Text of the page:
More policy easing
Will seem less displeasing
So prices can rise like a feather

Looking at this morning’s releases, the Employment Cost Index (exp 0.7%) starts us off with Case-Shiller home prices (3.2%) and then Chicago PMI (59.0) following later in the morning. However, with the Fed meeting ongoing, it seems unlikely that any of these numbers will move the needle. In fact, tomorrow’s ADP number would need to be extraordinary (either high or low) to move things ahead of the FOMC announcement. All this points to continued low volatility in markets as players of all stripes try to figure out what the next big thing will be. My sense is we are going to see central banks continue to lean toward easier policy, as the global focus on inflation, or the lack thereof, will continue to drive policy, as well as asset bubbles.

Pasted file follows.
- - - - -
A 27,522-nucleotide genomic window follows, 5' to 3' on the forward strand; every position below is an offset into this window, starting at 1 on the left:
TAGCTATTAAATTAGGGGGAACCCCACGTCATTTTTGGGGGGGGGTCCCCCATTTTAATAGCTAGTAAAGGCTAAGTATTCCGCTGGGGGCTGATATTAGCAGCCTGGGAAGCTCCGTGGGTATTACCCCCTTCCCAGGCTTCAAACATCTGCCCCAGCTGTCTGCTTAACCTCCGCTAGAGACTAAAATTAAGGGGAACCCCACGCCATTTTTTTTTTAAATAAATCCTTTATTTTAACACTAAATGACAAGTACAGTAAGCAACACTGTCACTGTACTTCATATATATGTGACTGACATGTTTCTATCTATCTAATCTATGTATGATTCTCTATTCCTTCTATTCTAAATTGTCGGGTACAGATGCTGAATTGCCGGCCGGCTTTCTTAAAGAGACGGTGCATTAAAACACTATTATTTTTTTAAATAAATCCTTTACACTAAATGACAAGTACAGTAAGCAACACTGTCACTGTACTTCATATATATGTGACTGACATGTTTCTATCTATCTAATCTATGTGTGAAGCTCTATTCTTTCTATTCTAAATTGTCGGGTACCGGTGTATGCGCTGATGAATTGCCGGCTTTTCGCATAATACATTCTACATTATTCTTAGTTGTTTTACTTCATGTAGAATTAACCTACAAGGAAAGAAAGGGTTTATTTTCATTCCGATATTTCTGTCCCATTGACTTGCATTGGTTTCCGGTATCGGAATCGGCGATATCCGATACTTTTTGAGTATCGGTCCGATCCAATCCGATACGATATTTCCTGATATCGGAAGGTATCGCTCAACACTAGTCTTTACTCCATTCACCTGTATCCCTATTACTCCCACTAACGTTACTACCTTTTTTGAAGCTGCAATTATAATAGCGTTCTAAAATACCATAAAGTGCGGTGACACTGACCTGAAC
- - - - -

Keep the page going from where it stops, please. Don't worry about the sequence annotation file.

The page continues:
Good luck
Adf

Mere Nonchalance

On Friday we learned the US
Grew faster, but not to excess
The market response
Was mere nonchalance
In stocks, but the buck did depress

This morning in Europe, however,
The outcome did not seem as clever
Growth there keeps on slowing
Thus Mario’s going
To need a new funding endeavor

If you needed a better understanding of why the dollar, despite having declined ever so modestly this morning, remains the strongest currency around, the contrasting data outcomes from Friday in the US and this morning in the Eurozone are a perfect depiction. Friday saw US GDP in Q1 rise 3.2% SAAR, significantly higher than expected, as both trade and inventory builds more than offset softer consumption. Whatever you make of the underlying pieces of the number, it remains a shining beacon relative to the rest of the G10. Proof positive of that difference was this morning’s Eurozone sentiment data, where Business Confidence fell to 0.42, its weakest showing in nearly three years while Economic Sentiment fell to 104, its sixteenth consecutive decline and weakest since September 2016.